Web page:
These architectural differences have a significant impact on the more appropriate methods of developing an application. For example, if the FPGA is connected to the host CPU via a standard bus interface such as PCI Express, there may be performance implications when considering the size of individual data transfers – how many bytes are transferred in each I/O request – as well as considerations regarding the latency of data movement.

C-to-FPGA programming is conceptually similar to programming for GPU accelerators, or programming for multi-core processors using threads or MPI. All of these involve using a set of functions – extensions to the C language – in support of parallel programming.

In the case of FPGAs, modern compiler tools are capable of generating highly parallel implementations from one or more C-language subroutines, which are implemented as hardware processes. If appropriate coding styles are used, these compilers are able to generate equivalent low-level hardware that operates with a high degree of cycle-by-cycle parallelism.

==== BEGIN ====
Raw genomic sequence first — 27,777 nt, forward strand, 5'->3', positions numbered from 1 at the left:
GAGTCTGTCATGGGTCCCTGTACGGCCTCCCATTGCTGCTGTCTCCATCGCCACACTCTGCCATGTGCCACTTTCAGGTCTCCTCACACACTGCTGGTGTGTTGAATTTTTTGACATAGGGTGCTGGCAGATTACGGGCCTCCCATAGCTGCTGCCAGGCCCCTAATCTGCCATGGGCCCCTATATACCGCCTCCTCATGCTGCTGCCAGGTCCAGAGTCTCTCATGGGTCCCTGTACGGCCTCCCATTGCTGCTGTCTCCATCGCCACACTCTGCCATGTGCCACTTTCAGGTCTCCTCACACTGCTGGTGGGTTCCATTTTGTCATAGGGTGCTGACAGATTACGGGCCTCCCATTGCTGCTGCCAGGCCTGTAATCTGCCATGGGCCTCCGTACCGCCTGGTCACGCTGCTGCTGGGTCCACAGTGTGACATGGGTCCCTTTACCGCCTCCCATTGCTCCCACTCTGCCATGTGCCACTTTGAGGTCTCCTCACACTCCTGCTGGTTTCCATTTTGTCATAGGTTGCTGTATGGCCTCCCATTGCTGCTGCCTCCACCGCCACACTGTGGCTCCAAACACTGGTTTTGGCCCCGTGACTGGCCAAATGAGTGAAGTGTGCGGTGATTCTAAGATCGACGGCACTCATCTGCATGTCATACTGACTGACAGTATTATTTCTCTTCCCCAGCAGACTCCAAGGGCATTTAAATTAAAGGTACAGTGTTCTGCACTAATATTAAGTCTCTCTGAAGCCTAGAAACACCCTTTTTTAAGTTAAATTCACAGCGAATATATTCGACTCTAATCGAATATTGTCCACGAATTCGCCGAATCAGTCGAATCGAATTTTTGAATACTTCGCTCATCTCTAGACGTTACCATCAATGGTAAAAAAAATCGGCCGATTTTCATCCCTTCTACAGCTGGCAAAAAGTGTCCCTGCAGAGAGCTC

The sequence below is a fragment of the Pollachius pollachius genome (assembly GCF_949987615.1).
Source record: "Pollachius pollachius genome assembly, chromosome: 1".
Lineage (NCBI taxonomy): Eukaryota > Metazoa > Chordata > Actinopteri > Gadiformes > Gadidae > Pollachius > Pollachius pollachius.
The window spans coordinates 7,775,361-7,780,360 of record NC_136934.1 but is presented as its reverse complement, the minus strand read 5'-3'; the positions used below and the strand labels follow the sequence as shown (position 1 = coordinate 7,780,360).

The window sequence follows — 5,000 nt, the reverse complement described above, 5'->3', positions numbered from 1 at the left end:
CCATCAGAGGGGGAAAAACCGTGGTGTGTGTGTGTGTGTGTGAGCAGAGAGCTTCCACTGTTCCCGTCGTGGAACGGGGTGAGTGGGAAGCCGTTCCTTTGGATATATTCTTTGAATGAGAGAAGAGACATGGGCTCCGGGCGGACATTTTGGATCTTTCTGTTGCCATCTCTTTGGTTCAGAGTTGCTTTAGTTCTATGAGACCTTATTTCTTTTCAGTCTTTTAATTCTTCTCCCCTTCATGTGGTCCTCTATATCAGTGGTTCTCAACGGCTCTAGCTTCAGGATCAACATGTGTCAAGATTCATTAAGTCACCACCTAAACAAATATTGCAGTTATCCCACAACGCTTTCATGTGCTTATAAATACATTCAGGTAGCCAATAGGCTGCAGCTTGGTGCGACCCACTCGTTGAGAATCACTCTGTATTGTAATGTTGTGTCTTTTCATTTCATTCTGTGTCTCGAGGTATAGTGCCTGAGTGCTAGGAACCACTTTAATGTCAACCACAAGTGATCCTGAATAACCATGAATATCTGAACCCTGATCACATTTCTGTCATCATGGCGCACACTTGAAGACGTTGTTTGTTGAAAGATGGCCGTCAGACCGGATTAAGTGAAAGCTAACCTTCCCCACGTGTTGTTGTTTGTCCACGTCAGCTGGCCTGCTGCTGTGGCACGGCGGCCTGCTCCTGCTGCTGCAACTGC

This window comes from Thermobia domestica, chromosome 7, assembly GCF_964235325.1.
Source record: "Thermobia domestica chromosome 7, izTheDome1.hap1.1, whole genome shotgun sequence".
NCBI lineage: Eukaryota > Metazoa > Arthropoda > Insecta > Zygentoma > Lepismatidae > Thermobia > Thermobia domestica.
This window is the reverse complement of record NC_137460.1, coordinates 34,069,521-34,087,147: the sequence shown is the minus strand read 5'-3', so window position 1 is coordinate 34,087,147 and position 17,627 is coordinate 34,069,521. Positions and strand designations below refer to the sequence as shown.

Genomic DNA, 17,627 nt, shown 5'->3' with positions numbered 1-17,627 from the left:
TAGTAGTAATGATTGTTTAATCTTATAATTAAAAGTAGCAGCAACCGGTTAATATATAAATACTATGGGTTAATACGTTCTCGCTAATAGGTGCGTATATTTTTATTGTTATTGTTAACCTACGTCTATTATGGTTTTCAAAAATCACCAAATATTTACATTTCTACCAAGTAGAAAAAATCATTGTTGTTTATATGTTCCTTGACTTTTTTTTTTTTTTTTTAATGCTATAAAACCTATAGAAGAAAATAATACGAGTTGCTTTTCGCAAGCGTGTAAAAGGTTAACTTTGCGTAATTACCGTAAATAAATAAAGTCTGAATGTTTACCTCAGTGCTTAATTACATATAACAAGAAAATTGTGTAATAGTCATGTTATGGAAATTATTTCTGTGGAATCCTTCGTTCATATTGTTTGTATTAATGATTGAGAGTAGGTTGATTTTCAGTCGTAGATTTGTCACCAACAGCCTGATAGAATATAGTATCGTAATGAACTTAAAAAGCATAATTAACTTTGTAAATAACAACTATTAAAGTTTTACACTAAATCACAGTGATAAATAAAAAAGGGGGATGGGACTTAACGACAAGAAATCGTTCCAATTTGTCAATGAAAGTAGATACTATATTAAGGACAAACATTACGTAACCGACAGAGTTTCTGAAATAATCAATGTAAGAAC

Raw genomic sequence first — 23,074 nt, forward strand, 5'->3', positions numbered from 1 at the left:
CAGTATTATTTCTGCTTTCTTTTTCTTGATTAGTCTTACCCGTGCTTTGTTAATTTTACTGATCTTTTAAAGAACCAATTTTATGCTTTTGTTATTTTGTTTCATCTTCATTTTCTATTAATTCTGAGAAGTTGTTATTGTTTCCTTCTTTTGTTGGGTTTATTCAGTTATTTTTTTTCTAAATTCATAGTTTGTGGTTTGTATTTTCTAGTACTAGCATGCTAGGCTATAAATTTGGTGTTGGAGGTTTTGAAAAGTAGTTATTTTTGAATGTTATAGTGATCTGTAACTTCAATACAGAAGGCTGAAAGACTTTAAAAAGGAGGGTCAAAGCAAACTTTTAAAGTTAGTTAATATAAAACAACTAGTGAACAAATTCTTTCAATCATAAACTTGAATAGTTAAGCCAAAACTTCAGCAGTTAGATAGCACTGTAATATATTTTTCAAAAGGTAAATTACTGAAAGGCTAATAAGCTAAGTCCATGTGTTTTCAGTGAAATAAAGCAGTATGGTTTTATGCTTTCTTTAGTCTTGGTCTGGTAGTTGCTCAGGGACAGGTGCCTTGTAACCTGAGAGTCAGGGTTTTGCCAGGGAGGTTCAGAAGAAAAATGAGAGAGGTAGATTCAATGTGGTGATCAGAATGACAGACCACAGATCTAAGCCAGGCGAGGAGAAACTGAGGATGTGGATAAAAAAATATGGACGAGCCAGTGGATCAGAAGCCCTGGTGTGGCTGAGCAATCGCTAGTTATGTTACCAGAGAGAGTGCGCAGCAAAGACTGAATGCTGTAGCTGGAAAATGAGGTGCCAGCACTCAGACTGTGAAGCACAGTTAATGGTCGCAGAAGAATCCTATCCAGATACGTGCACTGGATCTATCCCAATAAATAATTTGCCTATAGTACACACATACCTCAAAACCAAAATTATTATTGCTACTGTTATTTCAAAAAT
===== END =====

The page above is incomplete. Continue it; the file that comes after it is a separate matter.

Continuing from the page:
The nature of FPGAs makes it unlikely that a large legacy C application written using traditional C programming techniques can be compiled entirely to hardware with no changes (Figure 1 below).

Figure 1 In a traditional hardware/software development process, hardware design may represent a significant bottle neck (Source: Practical FPGA Programming in C) .

Many C applications are best-suited to processor architectures, but may be accelerated dramatically by identifying key subroutines and inner code loops and moving just those sections to hardware using data streaming or shared memory methods of I/O, and by doing some level of algorithm optimization to best utilize the computing resources found in an FPGA. High level compiler tools can assist in this application conversion by providing a parallel programming model and corresponding APIs that allow varying levels of parallelism to be expressed, extending the power and flexibility of the C language.

By using a C-to-FPGA compiler in an iterative manner, key subroutines can be partitioned and moved into dedicated hardware with relatively little effort. Software-based simulations should be performed along with generation of prototype hardware to simplify debugging and system-level optimization.